(1) The representative public companies do not accurately reflect the current valuations that similar middle market companies are achieving; rather they are meant to serve as analogous business models with similar capital requirements.

Nature of Service Offering As shown in the matrix above, with an increase in demand for services, the extent and nature of the services provided by companies today under the 3PL umbrella is expansive. At the highest level (and on the top end of the

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spectrum), there are supply chain and transportation management companies, or traditional 3PL companies, that effectively manage some or all aspects of a company’s logistics needs, whether it is the transportation, warehousing, or distribution of its goods. This category is inclusive of truck brokerage and freight-forwarding companies that utilize third-party suppliers (such as trucking carriers) to control the flow of goods from point A to point B, as well as warehouse service providers that provide specialized environments and services to control and manage inventory within the supply chain. These traditional 3PL service providers effectively operate as

distributors of transportation services without regard to the mode of transportation (truck, rail, plane, etc.). They can enhance their value-add by deepening those aspects of their customers’ supply chains which they manage. Most sophisticated 3PL providers will often influence production schedules, production lot sizes, routing, or even manage a customer’s entire supply chain. On the other end of the spectrum, there are trucking based platforms that are primarily focused on transporting goods from point A to point B. Although these operations are not true “3PL” companies, they are pivotal in the day-to-day operations of the industry as they serve as the suppliers to the supply chain and transportation management companies and are charged with providing the actual service of getting goods from point A to point B. It can be challenging to determine to which category a company belongs, but in general, if a majority of the company’s revenue is generated from trucking services, they should fall on the bottom half of the matrix. Given the “hot” nature of traditional 3PL deals, a fair number of trucking companies are actively repositioning their services to align more with the service offerings of traditional 3PL service providers. Be careful though - many of these trucking companies have simply changed their names from “Company A Trucking” to “Company A Logistics” without adding additional value added services and should fall short of premium valuation multiples that are being paid for traditional 3PL service providers.

Why do trucking companies trade at lower valuations than third party logistics providers? 1. Perceived Commoditization of the Service. 2. Significant Driver Shortages. 3. Energy Price Concerns. 4. Higher Capital Expenditure Requirements. 5. Strict Government Regulation. 6. Unionization (in some cases).
Asset-Intensity The second dimension, asset-intensity, relates to the capital requirements of the business. For example, trucking carriers that hire their own drivers and purchase (or lease) their own trucks are considered asset-heavy due to the recurring high capital requirements needed to maintain and grow their business. On the other hand, asset-light and non-asset based 3PL providers utilize the assets of third-party providers to maintain and grow their business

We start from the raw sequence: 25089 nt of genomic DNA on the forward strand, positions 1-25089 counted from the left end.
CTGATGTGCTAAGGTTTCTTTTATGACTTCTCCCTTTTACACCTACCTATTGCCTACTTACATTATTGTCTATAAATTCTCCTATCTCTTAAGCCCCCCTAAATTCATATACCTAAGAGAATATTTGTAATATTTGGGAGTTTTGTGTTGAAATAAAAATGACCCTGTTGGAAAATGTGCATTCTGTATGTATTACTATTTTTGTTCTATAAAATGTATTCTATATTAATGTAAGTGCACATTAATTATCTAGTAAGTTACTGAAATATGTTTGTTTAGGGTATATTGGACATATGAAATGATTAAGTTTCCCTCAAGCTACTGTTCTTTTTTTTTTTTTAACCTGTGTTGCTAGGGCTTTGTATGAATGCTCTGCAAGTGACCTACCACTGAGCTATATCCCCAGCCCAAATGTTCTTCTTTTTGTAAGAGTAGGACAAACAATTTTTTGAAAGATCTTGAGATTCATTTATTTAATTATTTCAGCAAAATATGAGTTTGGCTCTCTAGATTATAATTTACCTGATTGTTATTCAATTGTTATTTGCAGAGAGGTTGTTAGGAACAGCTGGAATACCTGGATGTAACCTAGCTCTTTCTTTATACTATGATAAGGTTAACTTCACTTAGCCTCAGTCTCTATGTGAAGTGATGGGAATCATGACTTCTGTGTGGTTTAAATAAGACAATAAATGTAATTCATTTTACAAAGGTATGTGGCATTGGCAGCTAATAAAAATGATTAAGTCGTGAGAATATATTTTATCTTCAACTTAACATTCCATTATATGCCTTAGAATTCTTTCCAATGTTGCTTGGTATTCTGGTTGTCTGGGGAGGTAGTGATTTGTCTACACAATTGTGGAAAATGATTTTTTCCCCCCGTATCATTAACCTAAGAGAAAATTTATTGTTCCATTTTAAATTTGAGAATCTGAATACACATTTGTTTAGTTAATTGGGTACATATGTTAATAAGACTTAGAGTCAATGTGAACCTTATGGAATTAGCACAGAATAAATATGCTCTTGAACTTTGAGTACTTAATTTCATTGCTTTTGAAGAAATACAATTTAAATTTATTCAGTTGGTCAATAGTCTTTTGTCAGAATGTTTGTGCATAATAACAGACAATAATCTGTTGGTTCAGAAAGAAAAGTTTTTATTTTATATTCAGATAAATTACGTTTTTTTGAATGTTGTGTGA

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and have modest annual capital expenditure requirements. Asset-light business models generate higher valuations within the market due to the better free cash flow characteristics and the operating flexibility derived from leveraging third-party assets. As a good rule of thumb, a company transitions from asset-heavy to asset-light when annual capital expenditure requirements are less than 25% of the company’s EBITDA. At this threshold point, we would consider the company to be moderately asset-intensive. Other Considerations What moves valuation within each quadrant of the matrix? Several other factors will influence valuation levels, including (i) regional versus national infrastructure, (ii) specialization of the services, (iii) end markets served, (iv) market position, (v) customer concentration, (vi) “stickiness” of the customer base, (vii) level of value add of the service offering, (viii) sophistication of the IT platform, and (ix) degree of integration of services. In extreme cases, these variables can even push valuation outside of the stated ranges. We welcome inquiries regarding valuation and strategy specific to your 3PL business. - Bram Hall, Joe Conner, Will Kilpatrick, and John Wright. For questions about third-party logistics or other transportation sectors, please call Bram or Joe at 804-648-0072. Harris Williams & Co. (, a member of The PNC Financial Services Group, Inc. (NYSE:PNC), is one of the largest mergers and acquisitions advisory firms in the country focused exclusively on the middle market. With offices in Richmond, San Francisco, Boston, Philadelphia, and Minneapolis, Harris Williams & Co. represents private equity groups as well as publicly and privately held companies worldwide. Harris Williams & Co. is the trade name for Harris Williams, LLC and a registered broker-dealer. Member NASD/SIPC. Bram C. Hall, Managing Director of Harris Williams & Co., heads the firm’s Transportation & Logistics Group. Mr. Hall and his team have been among the most active advisors in the 3PL industry in the past two years. Other areas of focus within the T&L Group include air services, rail services, and automotive aftermarket distributors, manufacturers, and suppliers.